March 12, 2020 at 01:00AM by CWC
The subject of my family’s The Bachelor group chat during last night’s season finale was not really focused on who Pilot Pete was going to end up with but rather his mom, Barb. Specifically, how much Barb disliked the woman Peter is in a relationship with and how, um, aggressively she made that known. While most of us will probably not experience our partner’s mother digging into us on live television, there are plenty of people who deal with their own versions of Barb. But does that necessarily spell doom for your relationship? I asked three relationship experts to share their tips on what to do if your partner’s parents hate you or your parents hate your partner.
“It’s an interesting sign if your significant other’s parents don’t like you,” says relationship therapist Tammy Nelson, PhD. “Do they have a reason? Do you remind them of your partner’s ex? Do they have something against you because you are a POC or are you the same sex as your partner? Is it because of how you met? Were you married and left your spouse to be with your partner?”
Figuring out the why can help you move forward with the relationship. “If you’ve tried and it’s really not about you but about a secret or covert prejudice or something they are projecting onto you that’s not even about you, ask yourself if you can live with them not liking you,” says Dr Nelson. Things to consider: how often you’ll see them, how close they live, and if you could see them as the grandparents to your children, should you choose to have them.
Relish coach Caitlin Killoren adds that it’s not an automatic deal-breaker if the parents don’t like you, but a couple of important factors are how close your partner is to their parents, and why they dislike you. If it’s something more surface level, like you didn’t like their mom’s cooking, then you can backpedal and try to start over. “But if the differences run deeper than that, open up a dialogue with your partner about how you feel and how you want to move forward,” says Killoren. Communication is to relationships as sunscreen is to skincare.
“If a mother-in-law doesn’t like her daughter-in-law, she should try to work on the relationship rather than trying to bad-mouth her to her son,” says Gail Saltz, MD, an associate professor of psychiatry at New York Presbyterian Hospital Weill-Cornell School of Medicine and host of the Personology podcast. “As an independent adult you want your son to be able to make his own marital choice and you want to support him. Short of abuse or true destructiveness, that should be doable and in the name of healthy adulthood and healthy mother and son relationships.”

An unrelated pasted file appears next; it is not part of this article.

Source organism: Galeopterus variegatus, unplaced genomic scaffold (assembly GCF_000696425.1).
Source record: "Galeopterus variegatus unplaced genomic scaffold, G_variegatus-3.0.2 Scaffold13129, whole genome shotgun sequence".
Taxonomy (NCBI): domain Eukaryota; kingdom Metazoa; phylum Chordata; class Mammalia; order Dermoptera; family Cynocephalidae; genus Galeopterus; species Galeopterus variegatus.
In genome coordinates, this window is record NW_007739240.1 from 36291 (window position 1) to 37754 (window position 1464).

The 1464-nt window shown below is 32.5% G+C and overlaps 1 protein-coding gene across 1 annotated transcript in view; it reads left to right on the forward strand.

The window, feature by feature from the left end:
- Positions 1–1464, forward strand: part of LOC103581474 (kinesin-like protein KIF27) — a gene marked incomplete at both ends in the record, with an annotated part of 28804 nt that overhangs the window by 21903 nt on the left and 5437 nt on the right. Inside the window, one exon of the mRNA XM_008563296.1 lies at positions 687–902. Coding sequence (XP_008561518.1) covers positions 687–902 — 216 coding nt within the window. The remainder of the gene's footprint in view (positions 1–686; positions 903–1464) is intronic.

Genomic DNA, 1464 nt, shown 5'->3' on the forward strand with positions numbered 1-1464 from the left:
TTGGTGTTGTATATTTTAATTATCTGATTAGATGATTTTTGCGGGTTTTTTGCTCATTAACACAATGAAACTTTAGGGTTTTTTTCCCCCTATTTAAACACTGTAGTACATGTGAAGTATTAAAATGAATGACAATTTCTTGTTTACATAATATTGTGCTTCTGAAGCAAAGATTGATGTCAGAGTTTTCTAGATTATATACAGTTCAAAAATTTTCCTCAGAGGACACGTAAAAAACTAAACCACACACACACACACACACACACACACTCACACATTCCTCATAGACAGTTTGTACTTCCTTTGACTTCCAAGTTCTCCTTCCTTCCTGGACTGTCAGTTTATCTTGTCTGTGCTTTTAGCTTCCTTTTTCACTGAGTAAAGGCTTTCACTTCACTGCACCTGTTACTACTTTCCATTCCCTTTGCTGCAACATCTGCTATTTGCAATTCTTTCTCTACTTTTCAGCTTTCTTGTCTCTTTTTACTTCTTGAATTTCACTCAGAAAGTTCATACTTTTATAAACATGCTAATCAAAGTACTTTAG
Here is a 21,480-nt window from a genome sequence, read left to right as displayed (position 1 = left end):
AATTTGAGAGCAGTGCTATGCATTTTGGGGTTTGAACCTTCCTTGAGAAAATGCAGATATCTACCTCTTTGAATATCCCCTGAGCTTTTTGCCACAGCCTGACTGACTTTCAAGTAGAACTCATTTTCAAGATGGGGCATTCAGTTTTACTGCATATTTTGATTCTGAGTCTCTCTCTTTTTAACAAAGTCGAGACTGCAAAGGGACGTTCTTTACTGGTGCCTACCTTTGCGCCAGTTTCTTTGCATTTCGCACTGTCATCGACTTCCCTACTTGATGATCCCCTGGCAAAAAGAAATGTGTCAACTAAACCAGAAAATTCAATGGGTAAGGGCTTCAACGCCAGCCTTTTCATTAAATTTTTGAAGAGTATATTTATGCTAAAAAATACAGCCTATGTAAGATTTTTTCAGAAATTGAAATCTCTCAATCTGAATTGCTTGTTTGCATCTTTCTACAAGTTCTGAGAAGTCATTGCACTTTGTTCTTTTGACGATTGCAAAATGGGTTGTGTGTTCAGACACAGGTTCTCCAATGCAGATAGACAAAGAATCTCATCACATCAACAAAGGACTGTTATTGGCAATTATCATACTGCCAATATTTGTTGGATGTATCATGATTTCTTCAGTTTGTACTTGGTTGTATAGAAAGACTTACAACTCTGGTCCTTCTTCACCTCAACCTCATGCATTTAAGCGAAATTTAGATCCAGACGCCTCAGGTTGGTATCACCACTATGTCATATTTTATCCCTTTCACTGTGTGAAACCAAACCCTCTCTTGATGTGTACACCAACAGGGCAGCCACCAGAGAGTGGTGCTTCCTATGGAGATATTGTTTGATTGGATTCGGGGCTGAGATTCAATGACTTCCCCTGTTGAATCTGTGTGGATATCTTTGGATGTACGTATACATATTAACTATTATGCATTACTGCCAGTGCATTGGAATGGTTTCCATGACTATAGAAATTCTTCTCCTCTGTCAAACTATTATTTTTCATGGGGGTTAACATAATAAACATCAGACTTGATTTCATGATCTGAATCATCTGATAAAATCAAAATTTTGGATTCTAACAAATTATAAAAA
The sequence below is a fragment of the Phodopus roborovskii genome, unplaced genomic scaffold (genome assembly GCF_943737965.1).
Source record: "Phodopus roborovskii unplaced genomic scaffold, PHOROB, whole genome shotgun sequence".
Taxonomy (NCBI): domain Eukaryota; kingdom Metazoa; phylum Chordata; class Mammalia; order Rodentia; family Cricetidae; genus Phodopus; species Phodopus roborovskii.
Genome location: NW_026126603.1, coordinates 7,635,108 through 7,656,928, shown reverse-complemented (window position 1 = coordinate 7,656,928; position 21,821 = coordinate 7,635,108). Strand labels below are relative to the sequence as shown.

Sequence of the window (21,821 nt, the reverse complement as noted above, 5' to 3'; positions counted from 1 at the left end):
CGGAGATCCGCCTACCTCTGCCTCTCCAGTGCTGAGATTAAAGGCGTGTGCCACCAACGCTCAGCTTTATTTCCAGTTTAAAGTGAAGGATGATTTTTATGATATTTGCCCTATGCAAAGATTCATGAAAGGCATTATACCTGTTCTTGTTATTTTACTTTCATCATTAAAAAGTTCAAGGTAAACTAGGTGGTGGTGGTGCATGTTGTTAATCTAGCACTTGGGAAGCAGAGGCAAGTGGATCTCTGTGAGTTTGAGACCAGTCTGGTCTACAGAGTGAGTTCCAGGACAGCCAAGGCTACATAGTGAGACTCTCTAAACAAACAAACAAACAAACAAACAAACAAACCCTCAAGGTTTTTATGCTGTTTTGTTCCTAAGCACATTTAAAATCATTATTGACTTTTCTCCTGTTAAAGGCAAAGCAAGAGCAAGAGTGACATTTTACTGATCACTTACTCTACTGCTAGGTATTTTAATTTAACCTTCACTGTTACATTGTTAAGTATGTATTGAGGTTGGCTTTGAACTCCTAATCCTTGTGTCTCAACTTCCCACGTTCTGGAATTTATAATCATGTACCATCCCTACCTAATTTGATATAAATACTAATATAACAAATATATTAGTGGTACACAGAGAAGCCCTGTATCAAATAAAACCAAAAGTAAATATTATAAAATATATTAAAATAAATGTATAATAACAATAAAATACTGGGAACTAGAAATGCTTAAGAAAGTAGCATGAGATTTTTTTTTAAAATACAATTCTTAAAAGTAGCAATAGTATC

All three experts agree that the most crucial thing is how your partner reacts to their parents not liking you. “Do they side with you or them? Do they try to smooth things over, or make them worse?” asks Dr. Nelson. You and your partner should be on the same page and, again, communicate. “Your partner needs to be onboard with you on that, and creating space, and the clarity that you are here to stay and they can be included with you or they can be excluded if they remain hostile,” she says. “Keep trying to include them, but also make it clear you won’t tolerate hatefulness or disrespect. Be clear you’d like to do all you can to have a great relationship, as long as you’re both willing to try.”
Finally, you might just have to accept that you won’t have an amazing relationship with your partner’s parents. “Make sure you communicate clearly with your partner that you will need extra support when you’re with them,” says Killoren. “But also be mindful of the fact that you don’t want to alienate them from their own parents.”
Need some help in the communication department? These are the top four things therapists say you should never say in a fight. Or you could just stay single forever, like this 107-year-old woman and me! (There are health benefits!)